In an age of great screen ladies at MGM Jean Harlow enjoyed the joke of playing a tarty society slattern, too lazy to bother with underwear beneath those silky, slinky, curve- caressing gowns. She was a broad in princess’s clothing, a tarnished angel, the original art-deco or platinum blonde.
It was necessary to cast her opposite tough guys – the moll James Cagney picks up oil’ the street in The Public Enemy, cute and sexy but also caustic and loyal to Clark Gable in Red Dust, a spoilt floozy married to Wallace Beery in Dinner at Eight – as only they wouldn’t put up with her nonsense (even though she would pout, dissolve into baby-talk or throw a tantrum).
She was primarily a comedienne whose gift to movies was not so much her skill with the common touch or her sexual frankness as her complete lack of concern – something the determinedly liberated heroines of today might envy.
Underneath it all Harlow was a likeable, happy-go-lucky girl – a sensible enough professional and a dabbler in novel-writing – who suffered a traumatic private life. The product of a broken home, she was sent to private schools before she herself entered into a brief, unhappy marriage at 16. She moved into films the following year at Paramount – having her dress ripped off by Laurel and Hardy in Double Whoopee – and became a star with Howard Hughes’ Hell’s Angels.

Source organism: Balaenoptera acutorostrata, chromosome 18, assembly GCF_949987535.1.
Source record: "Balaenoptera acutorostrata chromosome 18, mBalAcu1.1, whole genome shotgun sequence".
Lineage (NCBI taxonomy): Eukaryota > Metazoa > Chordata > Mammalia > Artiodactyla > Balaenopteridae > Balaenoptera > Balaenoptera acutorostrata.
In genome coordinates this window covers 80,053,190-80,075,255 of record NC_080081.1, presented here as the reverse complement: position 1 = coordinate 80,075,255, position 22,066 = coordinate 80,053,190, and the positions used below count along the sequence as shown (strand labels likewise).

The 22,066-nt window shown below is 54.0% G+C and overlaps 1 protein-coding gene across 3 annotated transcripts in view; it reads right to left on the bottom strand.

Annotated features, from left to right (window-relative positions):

In 1932 she married MGM producer Paul Bern who shot himself two months later. A third marriage to cameraman Hal Rosson ended in divorce after six months. Harlow survived the scandals and the notoriety caused by her image of carnal indolence and remained a major star. But she was hurt by the end of her love affair with William Powell – her co-star in Reckless and Libelled Lady. She became ill and died of uremic poisoning.
“Baby” as Harlow was was known to friends like Cable, was just 26. Carroll Baker played her in the biopic Harlow (1965) but without sufficient spark.